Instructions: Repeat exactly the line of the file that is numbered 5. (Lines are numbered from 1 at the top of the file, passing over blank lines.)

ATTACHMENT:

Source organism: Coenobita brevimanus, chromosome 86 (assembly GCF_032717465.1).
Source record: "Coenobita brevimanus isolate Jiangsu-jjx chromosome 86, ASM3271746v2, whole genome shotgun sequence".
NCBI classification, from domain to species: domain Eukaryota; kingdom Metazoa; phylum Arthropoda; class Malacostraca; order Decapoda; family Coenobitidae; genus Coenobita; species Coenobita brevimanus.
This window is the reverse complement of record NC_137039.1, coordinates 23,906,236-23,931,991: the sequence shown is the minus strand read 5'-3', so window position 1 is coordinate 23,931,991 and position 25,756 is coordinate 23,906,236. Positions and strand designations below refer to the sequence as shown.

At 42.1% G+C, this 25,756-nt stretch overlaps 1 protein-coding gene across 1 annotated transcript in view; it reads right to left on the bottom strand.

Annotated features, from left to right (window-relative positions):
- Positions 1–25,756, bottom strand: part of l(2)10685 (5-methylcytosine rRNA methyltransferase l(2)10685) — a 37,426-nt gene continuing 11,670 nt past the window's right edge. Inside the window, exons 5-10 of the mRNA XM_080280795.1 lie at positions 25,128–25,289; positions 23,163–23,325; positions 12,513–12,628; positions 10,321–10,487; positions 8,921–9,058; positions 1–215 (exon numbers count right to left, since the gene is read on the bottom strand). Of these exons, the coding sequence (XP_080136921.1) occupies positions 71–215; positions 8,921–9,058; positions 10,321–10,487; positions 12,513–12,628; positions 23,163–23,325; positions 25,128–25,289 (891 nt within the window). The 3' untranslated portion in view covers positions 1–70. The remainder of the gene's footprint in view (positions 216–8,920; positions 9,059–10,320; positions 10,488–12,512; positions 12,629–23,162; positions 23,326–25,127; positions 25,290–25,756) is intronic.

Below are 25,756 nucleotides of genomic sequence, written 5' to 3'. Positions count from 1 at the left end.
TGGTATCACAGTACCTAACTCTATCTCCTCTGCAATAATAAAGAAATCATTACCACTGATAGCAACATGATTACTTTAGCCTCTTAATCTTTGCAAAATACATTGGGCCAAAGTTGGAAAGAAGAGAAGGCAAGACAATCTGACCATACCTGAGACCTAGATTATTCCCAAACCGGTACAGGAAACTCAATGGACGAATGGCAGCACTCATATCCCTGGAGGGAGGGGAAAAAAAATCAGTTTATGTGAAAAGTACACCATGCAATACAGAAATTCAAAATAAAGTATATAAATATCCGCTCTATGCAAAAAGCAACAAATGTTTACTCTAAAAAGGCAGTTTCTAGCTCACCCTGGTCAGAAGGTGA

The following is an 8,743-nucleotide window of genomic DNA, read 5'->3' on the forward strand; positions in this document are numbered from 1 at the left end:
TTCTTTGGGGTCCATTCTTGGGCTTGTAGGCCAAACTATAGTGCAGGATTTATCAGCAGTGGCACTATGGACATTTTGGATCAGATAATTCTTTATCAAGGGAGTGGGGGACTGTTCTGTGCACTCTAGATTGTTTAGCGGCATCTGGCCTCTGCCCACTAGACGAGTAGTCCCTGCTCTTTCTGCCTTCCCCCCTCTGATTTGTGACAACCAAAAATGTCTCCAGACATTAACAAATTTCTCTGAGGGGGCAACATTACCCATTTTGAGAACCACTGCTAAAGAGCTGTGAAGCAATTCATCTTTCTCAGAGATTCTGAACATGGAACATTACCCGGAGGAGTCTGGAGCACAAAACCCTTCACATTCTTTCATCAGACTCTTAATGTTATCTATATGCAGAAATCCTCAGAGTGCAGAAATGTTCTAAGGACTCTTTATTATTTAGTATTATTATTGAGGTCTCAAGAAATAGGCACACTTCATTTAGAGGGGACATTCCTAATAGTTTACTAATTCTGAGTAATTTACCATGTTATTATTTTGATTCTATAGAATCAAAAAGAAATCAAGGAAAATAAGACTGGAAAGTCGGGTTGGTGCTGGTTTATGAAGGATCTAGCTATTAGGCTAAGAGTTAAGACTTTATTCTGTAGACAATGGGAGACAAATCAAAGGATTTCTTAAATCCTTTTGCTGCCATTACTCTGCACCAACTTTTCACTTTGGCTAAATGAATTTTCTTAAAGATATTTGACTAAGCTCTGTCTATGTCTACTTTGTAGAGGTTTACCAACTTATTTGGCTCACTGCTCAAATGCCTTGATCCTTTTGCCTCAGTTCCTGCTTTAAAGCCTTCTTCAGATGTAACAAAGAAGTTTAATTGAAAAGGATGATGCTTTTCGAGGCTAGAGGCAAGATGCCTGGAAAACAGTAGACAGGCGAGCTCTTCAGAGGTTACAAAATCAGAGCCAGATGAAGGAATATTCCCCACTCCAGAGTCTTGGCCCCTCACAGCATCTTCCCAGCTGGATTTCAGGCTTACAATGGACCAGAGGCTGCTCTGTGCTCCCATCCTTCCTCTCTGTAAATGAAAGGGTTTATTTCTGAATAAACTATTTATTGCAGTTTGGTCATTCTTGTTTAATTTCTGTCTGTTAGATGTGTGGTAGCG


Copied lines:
At 42.1% G+C, this 25,756-nt stretch overlaps 1 protein-coding gene across 1 annotated transcript in view; it reads right to left on the bottom strand.